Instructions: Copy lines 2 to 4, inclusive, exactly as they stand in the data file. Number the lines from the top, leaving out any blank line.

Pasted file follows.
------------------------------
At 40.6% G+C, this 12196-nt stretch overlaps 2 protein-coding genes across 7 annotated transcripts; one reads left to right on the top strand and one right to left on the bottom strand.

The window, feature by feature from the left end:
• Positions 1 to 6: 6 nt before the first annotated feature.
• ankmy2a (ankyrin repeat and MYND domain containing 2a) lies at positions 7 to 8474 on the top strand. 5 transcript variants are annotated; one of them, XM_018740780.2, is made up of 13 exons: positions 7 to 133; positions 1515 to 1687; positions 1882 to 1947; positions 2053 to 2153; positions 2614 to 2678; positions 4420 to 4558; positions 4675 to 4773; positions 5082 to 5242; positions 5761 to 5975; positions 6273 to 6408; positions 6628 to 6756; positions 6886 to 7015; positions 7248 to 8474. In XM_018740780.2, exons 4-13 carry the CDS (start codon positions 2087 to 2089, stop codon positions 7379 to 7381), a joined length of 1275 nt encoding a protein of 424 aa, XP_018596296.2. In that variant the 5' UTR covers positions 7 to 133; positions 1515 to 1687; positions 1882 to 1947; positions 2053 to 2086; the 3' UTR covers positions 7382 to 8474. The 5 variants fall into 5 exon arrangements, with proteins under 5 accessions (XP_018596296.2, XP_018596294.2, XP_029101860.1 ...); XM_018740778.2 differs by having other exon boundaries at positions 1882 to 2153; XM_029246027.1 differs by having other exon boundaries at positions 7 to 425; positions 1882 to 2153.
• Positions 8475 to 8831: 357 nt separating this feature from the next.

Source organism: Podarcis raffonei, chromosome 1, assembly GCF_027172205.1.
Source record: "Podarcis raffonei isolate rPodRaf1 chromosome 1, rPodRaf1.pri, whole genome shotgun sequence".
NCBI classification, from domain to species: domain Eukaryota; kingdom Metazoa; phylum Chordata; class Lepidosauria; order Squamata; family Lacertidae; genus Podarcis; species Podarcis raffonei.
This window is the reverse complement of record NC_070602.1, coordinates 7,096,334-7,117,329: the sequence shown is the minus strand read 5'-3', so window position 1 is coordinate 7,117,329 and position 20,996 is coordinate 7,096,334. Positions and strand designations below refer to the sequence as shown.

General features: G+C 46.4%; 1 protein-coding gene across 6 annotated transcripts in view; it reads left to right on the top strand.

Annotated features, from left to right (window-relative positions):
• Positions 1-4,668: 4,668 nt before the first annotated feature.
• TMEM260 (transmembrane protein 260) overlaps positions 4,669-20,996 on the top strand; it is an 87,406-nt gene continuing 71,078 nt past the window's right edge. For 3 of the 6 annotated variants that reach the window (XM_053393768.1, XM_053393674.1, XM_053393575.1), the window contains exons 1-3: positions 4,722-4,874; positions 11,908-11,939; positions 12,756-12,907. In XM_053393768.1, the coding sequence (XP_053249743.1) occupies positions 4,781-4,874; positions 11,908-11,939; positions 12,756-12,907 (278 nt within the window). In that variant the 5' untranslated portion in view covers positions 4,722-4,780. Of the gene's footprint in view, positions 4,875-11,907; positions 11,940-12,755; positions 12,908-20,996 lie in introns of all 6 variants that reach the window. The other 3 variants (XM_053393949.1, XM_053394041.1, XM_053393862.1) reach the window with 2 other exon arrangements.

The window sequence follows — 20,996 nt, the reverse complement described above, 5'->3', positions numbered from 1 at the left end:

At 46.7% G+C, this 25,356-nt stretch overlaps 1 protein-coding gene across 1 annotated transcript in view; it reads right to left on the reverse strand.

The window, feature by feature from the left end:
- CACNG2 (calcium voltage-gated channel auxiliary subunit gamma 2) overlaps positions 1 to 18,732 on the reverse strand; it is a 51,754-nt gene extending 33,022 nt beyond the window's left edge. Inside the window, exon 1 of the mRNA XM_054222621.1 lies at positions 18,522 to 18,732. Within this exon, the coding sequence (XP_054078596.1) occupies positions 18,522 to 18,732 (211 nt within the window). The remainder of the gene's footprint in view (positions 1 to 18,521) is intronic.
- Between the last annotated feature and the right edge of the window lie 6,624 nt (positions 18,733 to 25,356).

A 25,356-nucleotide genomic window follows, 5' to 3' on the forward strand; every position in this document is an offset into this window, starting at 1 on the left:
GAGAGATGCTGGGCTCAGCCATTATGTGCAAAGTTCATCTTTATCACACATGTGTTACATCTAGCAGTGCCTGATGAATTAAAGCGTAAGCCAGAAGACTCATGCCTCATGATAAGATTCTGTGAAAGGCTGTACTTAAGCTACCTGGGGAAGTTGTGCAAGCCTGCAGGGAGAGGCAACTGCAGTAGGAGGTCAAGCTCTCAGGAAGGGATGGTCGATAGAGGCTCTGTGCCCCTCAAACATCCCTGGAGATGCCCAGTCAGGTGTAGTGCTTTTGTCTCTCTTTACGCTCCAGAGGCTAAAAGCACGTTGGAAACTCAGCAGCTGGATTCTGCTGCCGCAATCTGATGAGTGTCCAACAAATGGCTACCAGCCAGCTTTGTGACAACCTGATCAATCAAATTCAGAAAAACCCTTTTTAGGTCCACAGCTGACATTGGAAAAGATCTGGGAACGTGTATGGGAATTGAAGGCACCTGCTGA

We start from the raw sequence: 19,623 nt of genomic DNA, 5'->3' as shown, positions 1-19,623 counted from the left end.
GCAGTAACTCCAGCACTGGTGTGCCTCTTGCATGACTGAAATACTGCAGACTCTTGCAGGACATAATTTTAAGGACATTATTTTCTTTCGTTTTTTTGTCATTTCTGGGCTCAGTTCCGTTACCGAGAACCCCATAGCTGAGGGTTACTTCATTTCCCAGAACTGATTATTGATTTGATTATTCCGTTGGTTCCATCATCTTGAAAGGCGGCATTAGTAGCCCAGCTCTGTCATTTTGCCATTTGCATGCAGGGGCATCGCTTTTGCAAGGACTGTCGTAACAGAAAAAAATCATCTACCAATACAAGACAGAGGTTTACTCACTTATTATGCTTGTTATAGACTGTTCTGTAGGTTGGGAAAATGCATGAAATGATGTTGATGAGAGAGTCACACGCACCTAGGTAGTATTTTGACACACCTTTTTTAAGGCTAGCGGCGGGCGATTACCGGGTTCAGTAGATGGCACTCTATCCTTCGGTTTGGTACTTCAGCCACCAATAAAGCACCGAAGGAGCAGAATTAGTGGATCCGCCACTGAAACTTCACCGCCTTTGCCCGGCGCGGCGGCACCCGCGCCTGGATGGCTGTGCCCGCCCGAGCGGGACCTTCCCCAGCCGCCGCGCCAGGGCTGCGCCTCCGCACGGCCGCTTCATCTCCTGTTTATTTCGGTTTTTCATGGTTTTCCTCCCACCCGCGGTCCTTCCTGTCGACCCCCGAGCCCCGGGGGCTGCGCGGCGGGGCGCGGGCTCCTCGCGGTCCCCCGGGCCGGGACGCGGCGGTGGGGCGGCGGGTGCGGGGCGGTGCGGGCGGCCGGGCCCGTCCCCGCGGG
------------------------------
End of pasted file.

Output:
The window, feature by feature from the left end:
• Positions 1 to 6: 6 nt before the first annotated feature.
• ankmy2a (ankyrin repeat and MYND domain containing 2a) lies at positions 7 to 8474 on the top strand. 5 transcript variants are annotated; one of them, XM_018740780.2, is made up of 13 exons: positions 7 to 133; positions 1515 to 1687; positions 1882 to 1947; positions 2053 to 2153; positions 2614 to 2678; positions 4420 to 4558; positions 4675 to 4773; positions 5082 to 5242; positions 5761 to 5975; positions 6273 to 6408; positions 6628 to 6756; positions 6886 to 7015; positions 7248 to 8474. In XM_018740780.2, exons 4-13 carry the CDS (start codon positions 2087 to 2089, stop codon positions 7379 to 7381), a joined length of 1275 nt encoding a protein of 424 aa, XP_018596296.2. In that variant the 5' UTR covers positions 7 to 133; positions 1515 to 1687; positions 1882 to 1947; positions 2053 to 2086; the 3' UTR covers positions 7382 to 8474. The 5 variants fall into 5 exon arrangements, with proteins under 5 accessions (XP_018596296.2, XP_018596294.2, XP_029101860.1 ...); XM_018740778.2 differs by having other exon boundaries at positions 1882 to 2153; XM_029246027.1 differs by having other exon boundaries at positions 7 to 425; positions 1882 to 2153.